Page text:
Leadership Pike participants and employees at First National Bank and Army Aviation made bowls for the Empty Bowls Luncheon.

“We have some beautiful bowls and some very unique bowls. They are all one of a kind,” May said. “The earlier you come to the luncheon, the greater your choice of bowls. So, we encourage everyone to come early and select a bowl and then enjoy a soup lunch and the fellowship of friends.”

The Empty Bowls Luncheon will be from 11 a.m. until 2 p.m. at the Bush Memorial Baptist Church Fellowship Hall. Bush Memorial is located on George Wallace Drive in Troy.

 

By: Jaine Treadwell

Tim Tebow to help Salvation Army raise funds to aide the homeless

tim-tebowFormer NFL quarterback Tim Tebow will be helping the Salvation Army of Manatee County, Florida raise funds for the homeless people in their community.

He will be going to Florida in time for the “2015 Evening of Hope” event on May 15, which will be held at the Bayside Community Church.

According to the Bradenton Herald, Tebow will be the event’s guest of honour and speaker, and the well-known Christian athlete will be talking about his faith and the importance of supporting the homeless community.

The “Evening of Hope” was established in 2014 to support the Salvation Army and its local homeless-prevention services.

“We feel blessed to be able to partner with such well know advocates like Tim Tebow,” said Manatee County regional salvation coordinator Major Dwayne Durham.

Tebow is a dedicated philantropist who has spent a lot of time caring for children who have been abandoned or who are battling illnesses.

Through his own non-profit organisation called the Tim Tebow Foundation, the quarterback builds playrooms in children’s hospitals, supports couples who want to adopt but are struggling financially, and even hosts special parties for sick children just to make them happy.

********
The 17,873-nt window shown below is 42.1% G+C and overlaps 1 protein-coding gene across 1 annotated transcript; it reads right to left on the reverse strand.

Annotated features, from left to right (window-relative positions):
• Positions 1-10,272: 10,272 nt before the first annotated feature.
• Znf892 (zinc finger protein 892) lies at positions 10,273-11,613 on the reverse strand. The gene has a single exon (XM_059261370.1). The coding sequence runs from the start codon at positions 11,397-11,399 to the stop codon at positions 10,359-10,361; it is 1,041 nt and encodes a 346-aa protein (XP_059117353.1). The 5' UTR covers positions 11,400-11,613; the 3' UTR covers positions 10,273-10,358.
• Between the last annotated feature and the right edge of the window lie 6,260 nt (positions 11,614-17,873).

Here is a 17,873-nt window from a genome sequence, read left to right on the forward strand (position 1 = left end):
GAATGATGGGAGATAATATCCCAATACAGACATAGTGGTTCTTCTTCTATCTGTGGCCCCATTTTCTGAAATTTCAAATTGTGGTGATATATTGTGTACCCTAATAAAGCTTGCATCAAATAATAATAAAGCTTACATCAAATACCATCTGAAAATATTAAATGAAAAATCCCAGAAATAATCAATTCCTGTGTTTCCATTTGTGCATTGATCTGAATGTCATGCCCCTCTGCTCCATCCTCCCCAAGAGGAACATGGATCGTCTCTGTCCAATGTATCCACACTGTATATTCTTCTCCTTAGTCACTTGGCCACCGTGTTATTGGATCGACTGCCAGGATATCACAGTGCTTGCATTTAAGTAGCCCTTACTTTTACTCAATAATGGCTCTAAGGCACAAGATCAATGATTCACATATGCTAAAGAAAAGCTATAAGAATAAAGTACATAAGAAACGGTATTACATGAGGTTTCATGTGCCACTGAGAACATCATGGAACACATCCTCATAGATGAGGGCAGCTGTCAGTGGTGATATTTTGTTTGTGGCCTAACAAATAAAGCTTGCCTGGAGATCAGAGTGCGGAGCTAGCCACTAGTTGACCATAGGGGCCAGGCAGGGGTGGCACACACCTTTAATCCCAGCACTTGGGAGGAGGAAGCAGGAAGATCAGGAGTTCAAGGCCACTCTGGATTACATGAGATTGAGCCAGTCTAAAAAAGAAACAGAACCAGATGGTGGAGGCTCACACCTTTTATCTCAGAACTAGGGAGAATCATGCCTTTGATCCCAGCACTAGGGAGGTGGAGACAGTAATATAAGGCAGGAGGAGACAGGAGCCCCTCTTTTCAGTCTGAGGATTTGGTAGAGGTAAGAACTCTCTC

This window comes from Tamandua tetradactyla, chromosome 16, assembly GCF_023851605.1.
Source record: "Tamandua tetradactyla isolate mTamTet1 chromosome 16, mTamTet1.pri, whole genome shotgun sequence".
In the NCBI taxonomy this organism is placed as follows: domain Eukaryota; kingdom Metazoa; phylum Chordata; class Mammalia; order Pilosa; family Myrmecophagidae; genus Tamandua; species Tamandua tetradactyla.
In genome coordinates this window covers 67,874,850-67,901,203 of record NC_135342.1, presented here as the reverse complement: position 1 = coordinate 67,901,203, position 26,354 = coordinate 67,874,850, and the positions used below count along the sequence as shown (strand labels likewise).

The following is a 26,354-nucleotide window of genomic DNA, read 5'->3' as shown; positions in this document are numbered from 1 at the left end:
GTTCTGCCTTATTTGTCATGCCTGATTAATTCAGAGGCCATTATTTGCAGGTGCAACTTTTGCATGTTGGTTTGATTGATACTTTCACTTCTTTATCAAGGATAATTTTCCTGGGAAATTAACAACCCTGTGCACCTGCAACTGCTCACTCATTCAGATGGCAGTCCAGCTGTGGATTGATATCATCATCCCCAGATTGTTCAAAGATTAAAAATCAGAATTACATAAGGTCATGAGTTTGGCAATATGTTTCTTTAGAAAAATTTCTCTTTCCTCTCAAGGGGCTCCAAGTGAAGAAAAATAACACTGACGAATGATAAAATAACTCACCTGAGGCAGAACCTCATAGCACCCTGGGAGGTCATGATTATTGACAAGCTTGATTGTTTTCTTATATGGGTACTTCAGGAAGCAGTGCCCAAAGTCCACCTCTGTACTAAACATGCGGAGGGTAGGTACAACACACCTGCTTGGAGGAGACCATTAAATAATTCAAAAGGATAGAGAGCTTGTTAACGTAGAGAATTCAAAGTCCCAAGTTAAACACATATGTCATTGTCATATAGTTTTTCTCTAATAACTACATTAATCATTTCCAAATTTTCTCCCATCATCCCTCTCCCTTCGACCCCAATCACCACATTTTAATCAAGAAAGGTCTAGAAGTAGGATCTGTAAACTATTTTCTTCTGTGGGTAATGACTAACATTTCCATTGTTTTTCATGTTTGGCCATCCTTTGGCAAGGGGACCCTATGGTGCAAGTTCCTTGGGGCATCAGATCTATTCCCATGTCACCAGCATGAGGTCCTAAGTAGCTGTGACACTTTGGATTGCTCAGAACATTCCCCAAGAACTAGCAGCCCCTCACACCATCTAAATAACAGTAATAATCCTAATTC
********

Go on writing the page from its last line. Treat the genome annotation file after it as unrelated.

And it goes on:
“From a very early age, my parents instilled in me the importance of God’s word, the salvation we have in His Son Jesus and the responsibility we have to give back to others,” said Tebow, as he explained their mission “to bring Faith, Hope and Love to those needing a brighter day in their darkest hour of need.”

One of the latest efforts of his foundation is the 5th Annual Celebrity Gala and Golf Classic, where they raised more than $1.5 million. The funds raised will go to Tebow’s initiatives – Orphan Care, Tebow CURE Hospital, Night to Shine Prom, and Timmy’s Playroom.

On their Facebook page, Tebow revealed that “3,000 fans, 330 volunteers, 84 golfers and 26 celebrity friends came together for 18 holes of excitement” to help benefit their cause.

Dillard’s Stores and The Salvation Army Drive to Do Good

coats-for-kids111

It’s no secret that it has become unseasonably cold for many parts of The United States. And with the temperatures continuing to drop, it’s time to bundle up.

This year, as you transition to your warmer wardrobe, consider freeing up some space in those cluttered closets and drawers by donating any jackets and coats you no longer wear to help support families who cannot afford proper winter attire.
Thanks to the generosity of Dillard’s Department Stores, The Salvation Army is helping to fill this need. This Saturday, November 22, select Dillard’s locations will host a one-day coat drive benefiting The Salvation Amy- and they need your help.

Visit one of the 86 participating stores this weekend and bring in any gently used coats and receive a token of appreciation from Dillard’s.
Just by clearing out your closet, you can make a huge difference in someone’s life.

If there is not a Dillard’s in your area, you can always donate gently used or new coats to your local Salvation Army Family Store. Just visit www.satruck.org and find the closet location near you.
A special thank you to Dillard’s for their generosity and support of The Salvation Army’s mission to Do The Most Good!
Dillard’s,The Salvation Amy, coat drive

Salvation Army begins Red Kettle campaign

red kettle

BENTONVILLE, Ark. —Volunteers, Bentonville city leaders and the Salvation Army will gather at 11 a.m. Thursday at the Harp’s Grocery Store in Bentonville to kick off the Red Kettle campaign.

The campaign will start the donation and fundraising season for the Salvation Army which receives most of its yearly budget during the months of November and December.

Most of the budget helps create a Christmas to remember for more than 2,000 less-fortunate children in Northwest Arkansas.